These tribal believers understood that God’s people are “truly alive.” The gospel doesn’t simply improve our socio-economic status or help us “turn over a new leaf” morally. The cross changes our standing before a holy God—we’re resurrected from death to life. Through Christ’s imputed righteousness, the gospel gives us eternal enjoyment of God’s glory in heaven.

But the opposite of heaven is not the absence of it—it’s an active presence in hell. Christians are sometimes hesitant about seeing the fear of hell as a motivation for missions. Certainly, missions are ultimately about God’s renown and glory among all nations. But the reality of hell is a legitimate motivation for missions. To revel in the hope of heaven without recognizing the reality of eternal suffering is naive at best and a distortion of the gospel at worst. The reality of both heaven and hell establishes the urgency for missions.

2. The hope of heaven secures the centrality of the gospel.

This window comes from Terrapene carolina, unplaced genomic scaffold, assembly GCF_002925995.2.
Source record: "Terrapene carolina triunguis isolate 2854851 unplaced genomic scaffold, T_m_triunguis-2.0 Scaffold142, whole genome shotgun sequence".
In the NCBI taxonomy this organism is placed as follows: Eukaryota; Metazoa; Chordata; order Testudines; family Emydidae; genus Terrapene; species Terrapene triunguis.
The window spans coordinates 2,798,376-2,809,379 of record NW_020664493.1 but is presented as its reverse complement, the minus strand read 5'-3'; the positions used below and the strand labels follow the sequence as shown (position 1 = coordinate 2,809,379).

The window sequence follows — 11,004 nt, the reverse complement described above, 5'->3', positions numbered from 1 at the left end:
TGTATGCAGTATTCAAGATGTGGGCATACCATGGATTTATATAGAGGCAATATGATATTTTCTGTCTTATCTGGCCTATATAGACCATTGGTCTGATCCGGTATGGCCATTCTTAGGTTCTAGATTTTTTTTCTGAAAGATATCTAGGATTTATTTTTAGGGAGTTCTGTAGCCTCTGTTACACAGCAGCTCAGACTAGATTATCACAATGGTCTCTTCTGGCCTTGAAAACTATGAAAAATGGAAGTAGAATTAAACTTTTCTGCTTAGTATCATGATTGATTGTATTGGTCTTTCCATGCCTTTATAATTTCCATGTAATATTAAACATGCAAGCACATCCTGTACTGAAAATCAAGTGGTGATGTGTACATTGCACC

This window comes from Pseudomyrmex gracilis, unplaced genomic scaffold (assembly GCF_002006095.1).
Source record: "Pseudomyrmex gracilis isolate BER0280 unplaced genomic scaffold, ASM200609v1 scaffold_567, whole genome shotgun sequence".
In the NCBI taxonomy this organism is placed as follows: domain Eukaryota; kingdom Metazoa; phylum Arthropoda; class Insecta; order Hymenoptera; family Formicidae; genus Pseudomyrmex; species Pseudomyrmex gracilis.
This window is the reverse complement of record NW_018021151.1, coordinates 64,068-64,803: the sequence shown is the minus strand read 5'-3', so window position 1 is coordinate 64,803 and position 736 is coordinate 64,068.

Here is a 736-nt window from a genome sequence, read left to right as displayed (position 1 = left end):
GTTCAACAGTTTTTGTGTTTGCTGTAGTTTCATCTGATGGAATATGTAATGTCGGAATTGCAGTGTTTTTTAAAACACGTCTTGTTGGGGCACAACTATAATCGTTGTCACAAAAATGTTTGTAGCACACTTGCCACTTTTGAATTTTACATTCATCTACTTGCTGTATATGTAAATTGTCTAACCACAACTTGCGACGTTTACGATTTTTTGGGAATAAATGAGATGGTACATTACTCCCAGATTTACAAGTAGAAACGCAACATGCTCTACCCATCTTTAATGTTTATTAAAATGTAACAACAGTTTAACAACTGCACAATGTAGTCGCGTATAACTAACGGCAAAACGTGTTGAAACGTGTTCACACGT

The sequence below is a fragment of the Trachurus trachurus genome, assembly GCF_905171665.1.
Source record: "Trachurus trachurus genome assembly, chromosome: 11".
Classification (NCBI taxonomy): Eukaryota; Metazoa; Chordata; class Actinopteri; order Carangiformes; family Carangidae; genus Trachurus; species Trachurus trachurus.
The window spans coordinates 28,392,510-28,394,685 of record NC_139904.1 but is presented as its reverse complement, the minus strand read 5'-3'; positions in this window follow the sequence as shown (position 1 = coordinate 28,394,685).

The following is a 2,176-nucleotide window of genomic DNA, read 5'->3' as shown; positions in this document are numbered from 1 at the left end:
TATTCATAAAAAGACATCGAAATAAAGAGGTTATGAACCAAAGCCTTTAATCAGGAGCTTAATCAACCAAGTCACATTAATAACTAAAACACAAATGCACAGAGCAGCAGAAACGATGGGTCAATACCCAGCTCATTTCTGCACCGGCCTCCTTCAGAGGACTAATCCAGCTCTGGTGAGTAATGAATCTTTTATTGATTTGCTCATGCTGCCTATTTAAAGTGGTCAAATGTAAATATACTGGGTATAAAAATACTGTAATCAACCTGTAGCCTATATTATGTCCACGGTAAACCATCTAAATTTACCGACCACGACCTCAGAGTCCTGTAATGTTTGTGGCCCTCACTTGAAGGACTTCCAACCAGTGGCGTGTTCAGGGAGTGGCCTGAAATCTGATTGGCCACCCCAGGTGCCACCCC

We live in a day and age where everything under the sun is called missions. Digging wells in Africa? Starting a breakfast program in Mumbai? Doing mercy ministry to “show Jesus’ love”? It’s all missions in today’s convoluted evangelical thinking. Of course, none of these ministries are wrong. Mercy ministries help missionaries strategically enter and gain credibility in hostile environments. But missions ultimately aim at gospel proclamation that results in healthy New Testament churches. Everything we do on the mission field should be done with that goal in mind.

When I say the hope of heaven secures the centrality of the gospel, I’m suggesting that a proper theology of heaven reminds us that missions isn’t about building heaven on earth, but reconciling sinful, broken, and spiritually dead people to their Creator God. In Christ, the kingdom of heaven has broken into this fallen world. But we’re not trying to create an earthly utopia. A Christ-less utopia on earth saves no one. That’s why we need to keep preaching the gospel, and the hope of heaven keeps us focused on that task (Rev. 7:10).